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dave

Roger,

Where do you purchase your thin set in the Fort Collins area? Having a hard time finding unmodified locally. Thanks.

Dave

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Roger

Hi Dave,

Florida tile has TEC unmodified and uncoupling, lowes has ditra set, and I get laticrete 317 in Denver.

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Ann

I am building a large walk in shower in my basement, and I have a few questions. The shower is on cement and I have built the walls around it. I plan to use the concrete backerboard and paint on water proofing. However, the plumber I hired already place a standard drain. I’m unsure how to handle this. Is there anyway to still do the paint on water proofing with the standard drain? Or do I have to replace the drain completely? If so, how hard is that? I am very set on doing the paint on because we are doing a shower bench, and I feel the paint on will be the best choice.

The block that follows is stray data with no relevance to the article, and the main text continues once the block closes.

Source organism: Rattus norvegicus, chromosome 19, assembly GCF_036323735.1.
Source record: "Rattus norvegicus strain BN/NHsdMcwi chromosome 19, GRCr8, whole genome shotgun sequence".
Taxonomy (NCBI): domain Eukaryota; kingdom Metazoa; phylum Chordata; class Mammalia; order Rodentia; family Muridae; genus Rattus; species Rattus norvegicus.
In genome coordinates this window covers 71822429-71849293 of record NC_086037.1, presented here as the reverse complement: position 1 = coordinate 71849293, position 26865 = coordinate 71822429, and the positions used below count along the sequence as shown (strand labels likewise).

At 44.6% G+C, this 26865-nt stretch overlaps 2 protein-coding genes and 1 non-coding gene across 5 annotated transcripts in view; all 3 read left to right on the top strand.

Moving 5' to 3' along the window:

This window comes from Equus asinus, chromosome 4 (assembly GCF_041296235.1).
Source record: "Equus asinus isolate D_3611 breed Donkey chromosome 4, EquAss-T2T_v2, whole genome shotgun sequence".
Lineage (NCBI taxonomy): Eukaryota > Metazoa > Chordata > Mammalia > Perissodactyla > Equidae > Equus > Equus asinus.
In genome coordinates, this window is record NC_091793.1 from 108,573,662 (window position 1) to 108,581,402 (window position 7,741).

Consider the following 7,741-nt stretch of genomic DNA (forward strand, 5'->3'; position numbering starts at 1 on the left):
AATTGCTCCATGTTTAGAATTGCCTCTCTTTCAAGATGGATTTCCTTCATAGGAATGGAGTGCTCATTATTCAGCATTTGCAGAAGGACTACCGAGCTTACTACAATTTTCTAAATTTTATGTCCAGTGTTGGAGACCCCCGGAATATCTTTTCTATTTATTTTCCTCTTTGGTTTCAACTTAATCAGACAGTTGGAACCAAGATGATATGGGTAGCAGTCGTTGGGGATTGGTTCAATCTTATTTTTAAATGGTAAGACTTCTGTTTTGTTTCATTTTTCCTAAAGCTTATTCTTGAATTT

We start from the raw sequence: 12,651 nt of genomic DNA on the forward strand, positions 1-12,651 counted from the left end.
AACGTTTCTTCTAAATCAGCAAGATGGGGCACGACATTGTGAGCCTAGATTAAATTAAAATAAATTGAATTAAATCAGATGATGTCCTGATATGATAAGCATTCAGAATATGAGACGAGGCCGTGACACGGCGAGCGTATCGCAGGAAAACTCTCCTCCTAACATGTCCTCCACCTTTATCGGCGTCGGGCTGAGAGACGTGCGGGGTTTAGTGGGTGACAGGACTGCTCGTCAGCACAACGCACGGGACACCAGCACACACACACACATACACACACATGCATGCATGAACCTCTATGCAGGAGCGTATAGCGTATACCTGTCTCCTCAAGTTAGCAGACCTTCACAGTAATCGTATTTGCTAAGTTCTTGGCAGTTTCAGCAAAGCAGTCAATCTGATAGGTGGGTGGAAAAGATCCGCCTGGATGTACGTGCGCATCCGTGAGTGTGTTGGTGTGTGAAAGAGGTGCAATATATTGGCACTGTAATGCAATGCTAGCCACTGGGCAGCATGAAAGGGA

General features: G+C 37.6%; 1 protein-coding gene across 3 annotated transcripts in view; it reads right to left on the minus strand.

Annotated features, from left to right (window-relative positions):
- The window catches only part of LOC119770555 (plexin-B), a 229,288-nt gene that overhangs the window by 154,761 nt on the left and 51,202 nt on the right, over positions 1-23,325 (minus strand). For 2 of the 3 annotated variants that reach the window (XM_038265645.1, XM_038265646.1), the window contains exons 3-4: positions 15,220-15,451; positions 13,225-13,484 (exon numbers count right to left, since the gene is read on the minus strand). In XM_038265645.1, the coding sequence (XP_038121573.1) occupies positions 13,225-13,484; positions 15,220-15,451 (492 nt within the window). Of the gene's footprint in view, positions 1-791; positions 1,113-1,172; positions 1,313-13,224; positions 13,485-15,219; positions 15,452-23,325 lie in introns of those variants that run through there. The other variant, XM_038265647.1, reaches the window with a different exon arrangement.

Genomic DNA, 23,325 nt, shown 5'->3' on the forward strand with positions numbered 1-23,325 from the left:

Speaking of the bench, this is another issue we have. As I said, we are on a cement floor. I read on your site that I should use cinder blocks/bricks to form the bench and not wood. However, we are building the bench to hide a vent pipe, so I can’t use blocks. How can I build the bench out of wood and make it right? thanks

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Roger

Hi Ann,

Yes, you can still use liquid with a regular drain. Google ‘divot method for drain’ and it’ll show you how. (I haven’t gotten around to posting that yet)